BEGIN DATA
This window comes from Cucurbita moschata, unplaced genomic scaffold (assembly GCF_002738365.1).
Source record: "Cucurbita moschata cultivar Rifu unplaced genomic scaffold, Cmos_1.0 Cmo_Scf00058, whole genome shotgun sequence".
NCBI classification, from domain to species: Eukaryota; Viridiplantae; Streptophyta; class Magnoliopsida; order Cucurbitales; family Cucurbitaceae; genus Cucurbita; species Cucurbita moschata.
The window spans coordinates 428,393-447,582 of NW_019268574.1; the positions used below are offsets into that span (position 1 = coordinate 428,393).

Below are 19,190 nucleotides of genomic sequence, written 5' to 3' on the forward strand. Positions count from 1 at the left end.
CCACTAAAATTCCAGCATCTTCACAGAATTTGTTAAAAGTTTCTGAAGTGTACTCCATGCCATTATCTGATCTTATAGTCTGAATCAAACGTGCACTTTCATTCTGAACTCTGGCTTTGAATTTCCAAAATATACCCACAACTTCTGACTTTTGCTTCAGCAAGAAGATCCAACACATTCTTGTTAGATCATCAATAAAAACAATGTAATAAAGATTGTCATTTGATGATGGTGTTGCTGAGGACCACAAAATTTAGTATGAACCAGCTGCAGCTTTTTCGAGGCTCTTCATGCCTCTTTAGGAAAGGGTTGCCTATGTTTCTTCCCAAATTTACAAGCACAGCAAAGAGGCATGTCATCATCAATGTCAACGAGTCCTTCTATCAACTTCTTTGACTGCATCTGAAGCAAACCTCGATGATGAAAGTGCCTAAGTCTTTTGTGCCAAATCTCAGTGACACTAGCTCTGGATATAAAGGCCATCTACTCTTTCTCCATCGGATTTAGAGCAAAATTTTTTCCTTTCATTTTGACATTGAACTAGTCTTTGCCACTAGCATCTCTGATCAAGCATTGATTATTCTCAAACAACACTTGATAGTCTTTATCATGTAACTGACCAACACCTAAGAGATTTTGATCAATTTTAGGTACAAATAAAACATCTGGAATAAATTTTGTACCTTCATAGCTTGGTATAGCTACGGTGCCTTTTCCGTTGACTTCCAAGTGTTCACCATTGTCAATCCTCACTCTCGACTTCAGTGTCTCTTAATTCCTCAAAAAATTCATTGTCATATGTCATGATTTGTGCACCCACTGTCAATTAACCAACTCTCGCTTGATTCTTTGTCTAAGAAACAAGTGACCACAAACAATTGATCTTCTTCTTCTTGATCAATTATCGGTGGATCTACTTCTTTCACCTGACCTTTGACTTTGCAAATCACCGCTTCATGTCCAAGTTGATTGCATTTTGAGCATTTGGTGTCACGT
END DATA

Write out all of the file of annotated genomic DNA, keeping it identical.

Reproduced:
This window comes from Cucurbita moschata, unplaced genomic scaffold (assembly GCF_002738365.1).
Source record: "Cucurbita moschata cultivar Rifu unplaced genomic scaffold, Cmos_1.0 Cmo_Scf00058, whole genome shotgun sequence".
NCBI classification, from domain to species: Eukaryota; Viridiplantae; Streptophyta; class Magnoliopsida; order Cucurbitales; family Cucurbitaceae; genus Cucurbita; species Cucurbita moschata.
The window spans coordinates 428,393-447,582 of NW_019268574.1; the positions used below are offsets into that span (position 1 = coordinate 428,393).

Below are 19,190 nucleotides of genomic sequence, written 5' to 3' on the forward strand. Positions count from 1 at the left end.
CCACTAAAATTCCAGCATCTTCACAGAATTTGTTAAAAGTTTCTGAAGTGTACTCCATGCCATTATCTGATCTTATAGTCTGAATCAAACGTGCACTTTCATTCTGAACTCTGGCTTTGAATTTCCAAAATATACCCACAACTTCTGACTTTTGCTTCAGCAAGAAGATCCAACACATTCTTGTTAGATCATCAATAAAAACAATGTAATAAAGATTGTCATTTGATGATGGTGTTGCTGAGGACCACAAAATTTAGTATGAACCAGCTGCAGCTTTTTCGAGGCTCTTCATGCCTCTTTAGGAAAGGGTTGCCTATGTTTCTTCCCAAATTTACAAGCACAGCAAAGAGGCATGTCATCATCAATGTCAACGAGTCCTTCTATCAACTTCTTTGACTGCATCTGAAGCAAACCTCGATGATGAAAGTGCCTAAGTCTTTTGTGCCAAATCTCAGTGACACTAGCTCTGGATATAAAGGCCATCTACTCTTTCTCCATCGGATTTAGAGCAAAATTTTTTCCTTTCATTTTGACATTGAACTAGTCTTTGCCACTAGCATCTCTGATCAAGCATTGATTATTCTCAAACAACACTTGATAGTCTTTATCATGTAACTGACCAACACCTAAGAGATTTTGATCAATTTTAGGTACAAATAAAACATCTGGAATAAATTTTGTACCTTCATAGCTTGGTATAGCTACGGTGCCTTTTCCGTTGACTTCCAAGTGTTCACCATTGTCAATCCTCACTCTCGACTTCAGTGTCTCTTAATTCCTCAAAAAATTCATTGTCATATGTCATGATTTGTGCACCCACTGTCAATTAACCAACTCTCGCTTGATTCTTTGTCTAAGAAACAAGTGACCACAAACAATTGATCTTCTTCTTCTTGATCAATTATCGGTGGATCTACTTCTTTCACCTGACCTTTGACTTTGCAAATCACCGCTTCATGTCCAAGTTGATTGCATTTTGAGCATTTGGTGTCACGT